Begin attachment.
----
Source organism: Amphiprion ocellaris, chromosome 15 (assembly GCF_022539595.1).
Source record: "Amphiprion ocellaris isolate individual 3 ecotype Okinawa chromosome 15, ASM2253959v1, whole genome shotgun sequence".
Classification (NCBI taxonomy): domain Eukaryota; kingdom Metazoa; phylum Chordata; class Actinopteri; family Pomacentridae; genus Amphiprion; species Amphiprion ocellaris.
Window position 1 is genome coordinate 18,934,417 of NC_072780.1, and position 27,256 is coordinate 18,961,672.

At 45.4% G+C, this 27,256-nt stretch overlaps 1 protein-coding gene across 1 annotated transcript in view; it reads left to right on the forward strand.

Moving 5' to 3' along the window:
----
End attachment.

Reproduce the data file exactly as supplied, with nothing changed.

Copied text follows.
Source organism: Amphiprion ocellaris, chromosome 15 (assembly GCF_022539595.1).
Source record: "Amphiprion ocellaris isolate individual 3 ecotype Okinawa chromosome 15, ASM2253959v1, whole genome shotgun sequence".
Classification (NCBI taxonomy): domain Eukaryota; kingdom Metazoa; phylum Chordata; class Actinopteri; family Pomacentridae; genus Amphiprion; species Amphiprion ocellaris.
Window position 1 is genome coordinate 18,934,417 of NC_072780.1, and position 27,256 is coordinate 18,961,672.

At 45.4% G+C, this 27,256-nt stretch overlaps 1 protein-coding gene across 1 annotated transcript in view; it reads left to right on the forward strand.

Moving 5' to 3' along the window: